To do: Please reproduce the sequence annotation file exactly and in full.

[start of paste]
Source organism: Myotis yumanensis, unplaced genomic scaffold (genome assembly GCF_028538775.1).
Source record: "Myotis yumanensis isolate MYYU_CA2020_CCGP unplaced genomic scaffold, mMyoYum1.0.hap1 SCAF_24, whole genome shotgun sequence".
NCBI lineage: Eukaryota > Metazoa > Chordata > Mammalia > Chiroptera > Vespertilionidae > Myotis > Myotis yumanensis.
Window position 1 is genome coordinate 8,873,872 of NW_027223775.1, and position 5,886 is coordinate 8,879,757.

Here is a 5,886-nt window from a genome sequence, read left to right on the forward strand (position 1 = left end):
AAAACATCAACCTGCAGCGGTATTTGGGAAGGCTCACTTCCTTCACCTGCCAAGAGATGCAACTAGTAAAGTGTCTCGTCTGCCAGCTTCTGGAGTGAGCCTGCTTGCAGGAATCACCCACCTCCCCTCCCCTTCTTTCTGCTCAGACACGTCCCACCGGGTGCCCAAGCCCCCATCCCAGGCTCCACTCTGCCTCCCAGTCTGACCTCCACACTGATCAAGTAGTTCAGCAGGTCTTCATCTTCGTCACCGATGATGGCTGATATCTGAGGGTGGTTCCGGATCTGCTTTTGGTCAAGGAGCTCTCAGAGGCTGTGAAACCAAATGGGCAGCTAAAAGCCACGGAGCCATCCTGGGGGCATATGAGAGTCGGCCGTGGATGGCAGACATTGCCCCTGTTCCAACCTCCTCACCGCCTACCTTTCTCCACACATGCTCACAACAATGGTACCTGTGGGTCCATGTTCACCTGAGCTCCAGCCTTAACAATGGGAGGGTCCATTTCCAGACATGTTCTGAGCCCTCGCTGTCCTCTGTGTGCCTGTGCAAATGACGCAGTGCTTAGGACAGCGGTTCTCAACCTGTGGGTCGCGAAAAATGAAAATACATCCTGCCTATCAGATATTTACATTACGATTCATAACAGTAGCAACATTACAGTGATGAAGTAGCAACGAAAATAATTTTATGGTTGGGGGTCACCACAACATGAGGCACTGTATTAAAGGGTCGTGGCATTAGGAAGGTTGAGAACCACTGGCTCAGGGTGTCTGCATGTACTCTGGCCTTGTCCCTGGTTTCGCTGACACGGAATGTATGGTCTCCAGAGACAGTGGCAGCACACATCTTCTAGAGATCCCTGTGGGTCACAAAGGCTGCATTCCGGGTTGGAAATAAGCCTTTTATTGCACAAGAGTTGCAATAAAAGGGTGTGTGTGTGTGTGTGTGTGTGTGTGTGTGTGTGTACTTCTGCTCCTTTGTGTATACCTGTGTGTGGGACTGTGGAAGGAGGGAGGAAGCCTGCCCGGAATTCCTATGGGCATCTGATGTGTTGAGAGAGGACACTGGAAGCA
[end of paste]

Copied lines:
Source organism: Myotis yumanensis, unplaced genomic scaffold (genome assembly GCF_028538775.1).
Source record: "Myotis yumanensis isolate MYYU_CA2020_CCGP unplaced genomic scaffold, mMyoYum1.0.hap1 SCAF_24, whole genome shotgun sequence".
NCBI lineage: Eukaryota > Metazoa > Chordata > Mammalia > Chiroptera > Vespertilionidae > Myotis > Myotis yumanensis.
Window position 1 is genome coordinate 8,873,872 of NW_027223775.1, and position 5,886 is coordinate 8,879,757.

Here is a 5,886-nt window from a genome sequence, read left to right on the forward strand (position 1 = left end):
AAAACATCAACCTGCAGCGGTATTTGGGAAGGCTCACTTCCTTCACCTGCCAAGAGATGCAACTAGTAAAGTGTCTCGTCTGCCAGCTTCTGGAGTGAGCCTGCTTGCAGGAATCACCCACCTCCCCTCCCCTTCTTTCTGCTCAGACACGTCCCACCGGGTGCCCAAGCCCCCATCCCAGGCTCCACTCTGCCTCCCAGTCTGACCTCCACACTGATCAAGTAGTTCAGCAGGTCTTCATCTTCGTCACCGATGATGGCTGATATCTGAGGGTGGTTCCGGATCTGCTTTTGGTCAAGGAGCTCTCAGAGGCTGTGAAACCAAATGGGCAGCTAAAAGCCACGGAGCCATCCTGGGGGCATATGAGAGTCGGCCGTGGATGGCAGACATTGCCCCTGTTCCAACCTCCTCACCGCCTACCTTTCTCCACACATGCTCACAACAATGGTACCTGTGGGTCCATGTTCACCTGAGCTCCAGCCTTAACAATGGGAGGGTCCATTTCCAGACATGTTCTGAGCCCTCGCTGTCCTCTGTGTGCCTGTGCAAATGACGCAGTGCTTAGGACAGCGGTTCTCAACCTGTGGGTCGCGAAAAATGAAAATACATCCTGCCTATCAGATATTTACATTACGATTCATAACAGTAGCAACATTACAGTGATGAAGTAGCAACGAAAATAATTTTATGGTTGGGGGTCACCACAACATGAGGCACTGTATTAAAGGGTCGTGGCATTAGGAAGGTTGAGAACCACTGGCTCAGGGTGTCTGCATGTACTCTGGCCTTGTCCCTGGTTTCGCTGACACGGAATGTATGGTCTCCAGAGACAGTGGCAGCACACATCTTCTAGAGATCCCTGTGGGTCACAAAGGCTGCATTCCGGGTTGGAAATAAGCCTTTTATTGCACAAGAGTTGCAATAAAAGGGTGTGTGTGTGTGTGTGTGTGTGTGTGTGTGTGTGTACTTCTGCTCCTTTGTGTATACCTGTGTGTGGGACTGTGGAAGGAGGGAGGAAGCCTGCCCGGAATTCCTATGGGCATCTGATGTGTTGAGAGAGGACACTGGAAGCA